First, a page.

It is widely known that women in the Victorian era had an obsession with looking pale – and by pale, we mean dead-like. Having skin that was almost translucent meant that you didn’t spend time outside in the sun working and belonged to the upper class.
Among many other cosmetic tricks to achieve the “sickly” look, women used to bleach their faces. In fact, there was a beauty manual that told women to cover their faces with lettuce leaves and then use ammonia to wash their faces in the morning. Nothing like a little ammonia to make you look fresh in the morning!
Beneath the tightly laced corsets that defined the fashion of the 1800s, there was yet another secret: piercings. Bosom piercings, to be precise, were a daring trend that captivated the European fashion scene. Women who wanted to make a statement and push societal boundaries adorned themselves with gold rings, each carefully placed through the delicate skin of their bosoms. While the notion that these piercings could enhance breast growth or correct their shape may seem far-fetched today, it was a prevailing belief at the time.
Victorian women were willing to endure pain and discomfort in pursuit of societal acceptance. The presence of these hidden piercings serves as a reminder that even in the primmest and proper of eras, individuals were willing to challenge norms and express their individuality through daring and unconventional means.
The Water Cure
During the 19th century, hydrotherapy became a prevailing trend in the medical field. It gained popularity as a seemingly miraculous solution for a wide range of ailments, from hair loss in men to the treatment of female "hysteria." The practice involved immersing oneself in hot or cold water with the belief that it could bring about healing and rejuvenation. Hydrotherapy clinics catered to the wealthy who sought these therapeutic experiences.
People flocked to these establishments, eagerly indulging in the treatments, hoping for a cure. While the effectiveness of hydrotherapy remains dubious, it undoubtedly provided a lucrative business opportunity for enterprising physicians. Whether it was the placebo effect or genuine belief in the healing powers of water, hydrotherapy served as a symbol of the era's fascination with medical advancements and the pursuit of well-being.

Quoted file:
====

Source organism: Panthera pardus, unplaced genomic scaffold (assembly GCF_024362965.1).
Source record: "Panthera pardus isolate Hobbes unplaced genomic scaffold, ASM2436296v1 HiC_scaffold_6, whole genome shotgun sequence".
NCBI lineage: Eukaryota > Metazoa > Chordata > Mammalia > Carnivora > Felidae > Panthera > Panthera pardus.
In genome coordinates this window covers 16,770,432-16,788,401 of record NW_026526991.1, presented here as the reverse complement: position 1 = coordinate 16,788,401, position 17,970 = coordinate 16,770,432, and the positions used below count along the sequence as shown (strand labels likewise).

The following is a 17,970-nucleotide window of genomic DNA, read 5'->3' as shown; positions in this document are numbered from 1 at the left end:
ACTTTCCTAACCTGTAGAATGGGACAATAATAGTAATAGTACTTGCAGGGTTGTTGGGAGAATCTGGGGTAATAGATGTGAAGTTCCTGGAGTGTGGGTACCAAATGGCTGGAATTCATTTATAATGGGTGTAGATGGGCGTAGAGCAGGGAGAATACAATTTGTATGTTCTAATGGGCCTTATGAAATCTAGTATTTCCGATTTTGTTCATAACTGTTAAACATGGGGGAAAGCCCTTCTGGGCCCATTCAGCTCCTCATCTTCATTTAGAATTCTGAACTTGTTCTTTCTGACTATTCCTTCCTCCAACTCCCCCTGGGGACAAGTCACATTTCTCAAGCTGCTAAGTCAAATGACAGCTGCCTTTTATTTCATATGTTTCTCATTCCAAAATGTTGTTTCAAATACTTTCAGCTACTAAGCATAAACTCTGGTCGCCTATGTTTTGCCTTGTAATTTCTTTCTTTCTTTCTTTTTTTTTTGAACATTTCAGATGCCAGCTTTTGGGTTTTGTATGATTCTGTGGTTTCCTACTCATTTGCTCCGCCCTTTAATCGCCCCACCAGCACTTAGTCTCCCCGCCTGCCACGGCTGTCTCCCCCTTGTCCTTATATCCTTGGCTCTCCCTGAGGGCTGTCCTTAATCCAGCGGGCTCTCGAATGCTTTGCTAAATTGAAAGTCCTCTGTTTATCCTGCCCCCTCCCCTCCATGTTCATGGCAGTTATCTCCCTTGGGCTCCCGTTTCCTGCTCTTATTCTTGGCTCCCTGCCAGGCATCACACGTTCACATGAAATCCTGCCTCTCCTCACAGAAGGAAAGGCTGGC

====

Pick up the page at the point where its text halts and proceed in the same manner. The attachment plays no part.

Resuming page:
They Threw Mummy Unwrapping Parties
With Napoleon's invasion of England in 1798, a fascination with ancient Egyptian culture spread across Europe. In Victorian times, the interest was particularly taken up by an unlikely source: macabre mummy fanatics! Their obsession with mummies far exceeded what could be described as a scientific curiosity, instead becoming something unnerving.
Wealthy collectors in London were known for throwing wild parties, with a mummified human body as their star guest. People would sip drinks while watching professional surgeons unwrap the ancient cadaver as though performing an art exhibit. Accompanying commentary explained what guests were witnessing, revealing details about the skin condition, hair length, and more.
The Convenient Bathing Machines
In Victorian times, it was greatly frowned upon for women to be enjoying a day at the beach in their swimsuits next to a male companion. (Good heavens, think of the disgrace!) But it seems that rules to keep men and women 60 feet apart at beaches wasn’t enough.
And so the famous ‘bathing machine’ came to be – it was basically a large wooden hut on wheels that was dragged by horses or humans into the water so women could go straight from changing into their bathing suits to jumping in the water without anyone having to see them.